RECO often gets complaints from consumers about advertisements for the home they have bought or sold. Here are four advertising issues that often upset buyers and sellers. Each one could be a breach of the Code of Ethics if you don’t take proper steps and obtain the necessary consent.


  1. Their listing shows up where they didn’t expect it

When brokerages share data, listings often end up captured and advertised by another brokerage through a shared advertising agreement. This can catch consumers by surprise if this isn’t how they thought the brokerage would market their home. If the listing will appear across multiple sites, make sure the seller is aware and they’re okay with it. Fully explain the implications of advertising or promotional clauses in listing agreements, and keep in mind sections 3, 4, and 5 of the Code of Ethics.


  1. Ads that include images of the home they just bought

Before the transaction is completed, you only need the seller’s written consent to advertise the property. However, after the deal has closed, the buyer’s consent in writing is also required, even if you’re only placing a simple ad that shows the property as sold. See section 36 (8) of the Code of Ethics.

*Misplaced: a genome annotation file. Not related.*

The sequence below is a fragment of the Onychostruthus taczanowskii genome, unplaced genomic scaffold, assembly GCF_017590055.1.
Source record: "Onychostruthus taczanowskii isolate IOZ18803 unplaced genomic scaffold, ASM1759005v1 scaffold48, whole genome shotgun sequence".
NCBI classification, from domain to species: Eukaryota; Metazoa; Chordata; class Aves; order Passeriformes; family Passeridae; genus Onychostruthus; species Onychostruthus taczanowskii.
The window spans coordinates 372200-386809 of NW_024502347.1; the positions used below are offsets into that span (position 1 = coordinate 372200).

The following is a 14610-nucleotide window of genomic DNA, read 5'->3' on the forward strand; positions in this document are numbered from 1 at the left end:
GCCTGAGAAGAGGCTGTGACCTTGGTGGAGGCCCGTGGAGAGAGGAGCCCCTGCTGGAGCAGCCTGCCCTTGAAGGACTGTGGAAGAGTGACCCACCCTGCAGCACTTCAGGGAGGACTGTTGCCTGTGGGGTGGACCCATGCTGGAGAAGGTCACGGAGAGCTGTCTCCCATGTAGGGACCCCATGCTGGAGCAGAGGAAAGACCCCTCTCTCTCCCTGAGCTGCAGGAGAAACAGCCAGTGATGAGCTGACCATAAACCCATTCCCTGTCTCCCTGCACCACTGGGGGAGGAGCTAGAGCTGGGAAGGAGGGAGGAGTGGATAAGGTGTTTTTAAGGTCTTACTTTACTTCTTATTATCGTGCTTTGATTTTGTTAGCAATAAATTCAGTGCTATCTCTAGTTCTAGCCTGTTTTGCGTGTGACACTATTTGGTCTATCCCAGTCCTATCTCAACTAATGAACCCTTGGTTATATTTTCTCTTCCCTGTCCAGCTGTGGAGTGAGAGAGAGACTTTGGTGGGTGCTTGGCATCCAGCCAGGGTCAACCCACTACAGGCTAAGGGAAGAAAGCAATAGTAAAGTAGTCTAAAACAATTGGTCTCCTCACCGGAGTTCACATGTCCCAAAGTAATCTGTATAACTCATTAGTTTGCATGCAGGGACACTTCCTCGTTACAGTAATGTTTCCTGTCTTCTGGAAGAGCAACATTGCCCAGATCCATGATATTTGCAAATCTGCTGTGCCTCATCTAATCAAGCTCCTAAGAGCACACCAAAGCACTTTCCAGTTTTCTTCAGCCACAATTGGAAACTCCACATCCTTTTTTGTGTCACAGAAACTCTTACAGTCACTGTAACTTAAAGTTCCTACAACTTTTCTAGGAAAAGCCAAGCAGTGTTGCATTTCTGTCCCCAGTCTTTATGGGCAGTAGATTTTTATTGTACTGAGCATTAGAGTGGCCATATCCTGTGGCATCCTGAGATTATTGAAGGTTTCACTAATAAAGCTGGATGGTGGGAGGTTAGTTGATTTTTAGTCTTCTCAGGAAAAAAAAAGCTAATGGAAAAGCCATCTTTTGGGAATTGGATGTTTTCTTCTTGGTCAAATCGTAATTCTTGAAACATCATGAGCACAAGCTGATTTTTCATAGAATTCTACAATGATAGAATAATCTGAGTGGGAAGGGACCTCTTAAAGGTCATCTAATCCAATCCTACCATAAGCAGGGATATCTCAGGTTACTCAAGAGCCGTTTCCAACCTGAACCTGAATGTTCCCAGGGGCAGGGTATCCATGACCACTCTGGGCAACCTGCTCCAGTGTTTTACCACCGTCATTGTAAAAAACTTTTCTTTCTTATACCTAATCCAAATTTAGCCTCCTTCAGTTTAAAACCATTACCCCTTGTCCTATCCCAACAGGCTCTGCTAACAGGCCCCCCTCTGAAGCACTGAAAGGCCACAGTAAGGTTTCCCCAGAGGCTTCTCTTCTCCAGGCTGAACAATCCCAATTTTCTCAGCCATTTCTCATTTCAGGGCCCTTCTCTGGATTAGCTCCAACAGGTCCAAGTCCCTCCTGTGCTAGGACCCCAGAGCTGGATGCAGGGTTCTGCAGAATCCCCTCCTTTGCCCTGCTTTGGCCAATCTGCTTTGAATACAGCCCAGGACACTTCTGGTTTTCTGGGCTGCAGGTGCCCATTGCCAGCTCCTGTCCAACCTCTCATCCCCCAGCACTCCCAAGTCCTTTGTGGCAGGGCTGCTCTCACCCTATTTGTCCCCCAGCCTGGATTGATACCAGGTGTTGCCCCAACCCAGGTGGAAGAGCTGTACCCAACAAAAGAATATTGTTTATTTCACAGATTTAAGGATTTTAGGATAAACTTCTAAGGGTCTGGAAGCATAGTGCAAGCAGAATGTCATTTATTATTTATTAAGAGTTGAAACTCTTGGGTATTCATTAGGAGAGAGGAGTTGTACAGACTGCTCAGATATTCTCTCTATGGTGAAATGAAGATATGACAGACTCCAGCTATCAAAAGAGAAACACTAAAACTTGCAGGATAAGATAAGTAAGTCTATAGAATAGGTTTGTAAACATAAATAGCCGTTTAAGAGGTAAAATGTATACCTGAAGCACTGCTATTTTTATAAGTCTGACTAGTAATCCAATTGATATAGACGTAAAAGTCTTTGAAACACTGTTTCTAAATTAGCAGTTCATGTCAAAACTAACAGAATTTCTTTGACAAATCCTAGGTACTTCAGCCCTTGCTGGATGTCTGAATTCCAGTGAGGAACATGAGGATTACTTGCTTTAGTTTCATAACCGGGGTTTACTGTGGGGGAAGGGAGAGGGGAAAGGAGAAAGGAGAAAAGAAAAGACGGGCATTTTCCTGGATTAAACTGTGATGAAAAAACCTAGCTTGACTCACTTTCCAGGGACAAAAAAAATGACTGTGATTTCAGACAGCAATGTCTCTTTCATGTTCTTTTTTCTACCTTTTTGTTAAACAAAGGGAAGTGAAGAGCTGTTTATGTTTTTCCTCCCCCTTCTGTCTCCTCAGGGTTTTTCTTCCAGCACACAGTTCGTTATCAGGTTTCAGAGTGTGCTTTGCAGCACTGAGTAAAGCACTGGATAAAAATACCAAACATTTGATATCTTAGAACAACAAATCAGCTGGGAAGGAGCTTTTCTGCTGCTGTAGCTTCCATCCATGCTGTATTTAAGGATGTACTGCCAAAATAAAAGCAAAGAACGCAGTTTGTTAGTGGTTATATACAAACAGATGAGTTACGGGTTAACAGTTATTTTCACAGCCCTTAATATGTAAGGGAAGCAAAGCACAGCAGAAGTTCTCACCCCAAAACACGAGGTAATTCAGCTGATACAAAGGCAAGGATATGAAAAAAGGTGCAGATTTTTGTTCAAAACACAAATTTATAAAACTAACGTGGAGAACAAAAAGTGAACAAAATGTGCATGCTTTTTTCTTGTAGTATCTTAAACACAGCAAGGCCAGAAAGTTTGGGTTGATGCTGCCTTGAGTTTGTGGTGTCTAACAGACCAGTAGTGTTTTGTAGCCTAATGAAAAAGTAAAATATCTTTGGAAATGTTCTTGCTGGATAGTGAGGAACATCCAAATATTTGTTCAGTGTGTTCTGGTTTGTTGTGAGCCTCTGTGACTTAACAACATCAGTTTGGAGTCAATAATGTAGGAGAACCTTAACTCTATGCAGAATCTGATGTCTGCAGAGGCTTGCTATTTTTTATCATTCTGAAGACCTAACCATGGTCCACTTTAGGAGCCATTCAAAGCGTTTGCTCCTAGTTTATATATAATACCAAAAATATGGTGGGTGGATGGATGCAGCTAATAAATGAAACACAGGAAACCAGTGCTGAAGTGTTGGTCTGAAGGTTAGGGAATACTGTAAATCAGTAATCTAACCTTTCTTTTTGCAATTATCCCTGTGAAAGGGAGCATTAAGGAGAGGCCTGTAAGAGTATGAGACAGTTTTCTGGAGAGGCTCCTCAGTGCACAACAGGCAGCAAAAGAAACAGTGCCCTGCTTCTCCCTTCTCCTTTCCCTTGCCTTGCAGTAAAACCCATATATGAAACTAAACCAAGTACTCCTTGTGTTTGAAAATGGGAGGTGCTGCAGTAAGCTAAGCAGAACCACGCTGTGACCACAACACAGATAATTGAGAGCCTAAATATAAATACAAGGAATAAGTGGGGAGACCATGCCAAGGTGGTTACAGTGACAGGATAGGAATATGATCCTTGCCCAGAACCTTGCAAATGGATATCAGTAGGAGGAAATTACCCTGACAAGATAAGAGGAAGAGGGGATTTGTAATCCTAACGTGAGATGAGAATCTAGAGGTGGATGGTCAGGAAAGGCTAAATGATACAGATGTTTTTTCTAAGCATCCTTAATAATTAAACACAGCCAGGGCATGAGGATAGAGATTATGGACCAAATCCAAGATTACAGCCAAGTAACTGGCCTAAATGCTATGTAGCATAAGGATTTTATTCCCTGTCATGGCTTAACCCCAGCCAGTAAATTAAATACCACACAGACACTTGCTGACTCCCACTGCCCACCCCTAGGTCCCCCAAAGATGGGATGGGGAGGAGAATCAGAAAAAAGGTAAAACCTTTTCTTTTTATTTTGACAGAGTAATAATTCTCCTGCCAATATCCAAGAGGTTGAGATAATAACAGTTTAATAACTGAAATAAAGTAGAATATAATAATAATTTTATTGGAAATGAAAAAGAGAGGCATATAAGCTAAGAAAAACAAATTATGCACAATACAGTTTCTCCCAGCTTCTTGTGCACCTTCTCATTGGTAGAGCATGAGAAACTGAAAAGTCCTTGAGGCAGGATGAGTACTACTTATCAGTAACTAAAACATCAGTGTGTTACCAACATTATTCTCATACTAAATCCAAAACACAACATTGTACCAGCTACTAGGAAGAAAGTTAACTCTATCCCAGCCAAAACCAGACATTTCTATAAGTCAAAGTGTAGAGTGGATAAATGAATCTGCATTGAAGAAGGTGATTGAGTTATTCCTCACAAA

1. Ads that contain info about the buyer or seller

Even if the owner of the property has consented to advertising their property, they may not want any information about themselves to be included. If you want to include any information about either party of the transaction, you must get written consent from that party. See section 36 (7) of the Code of Ethics.


  1. Ads that contain info about the transaction

If your ad will include pricing information, or any other aspects of the deal, you need to obtain written consent from both parties. Even if you’re only advertising that the property sold for over asking, that’s private information that requires their permission. See section 36 (9) of the Code of Ethics.



When obtaining consent from the other party, it’s important to communicate with them via their representative. For example, if you are representing the seller, you must obtain consent from the buyer via their representative, unless the buyer’s brokerage has given you written permission to talk to the buyer directly. See section 7 (1) of the Code of Ethics.


This article was originally published by RECO on February 28, 2017. Reprinted with the permission of RECO.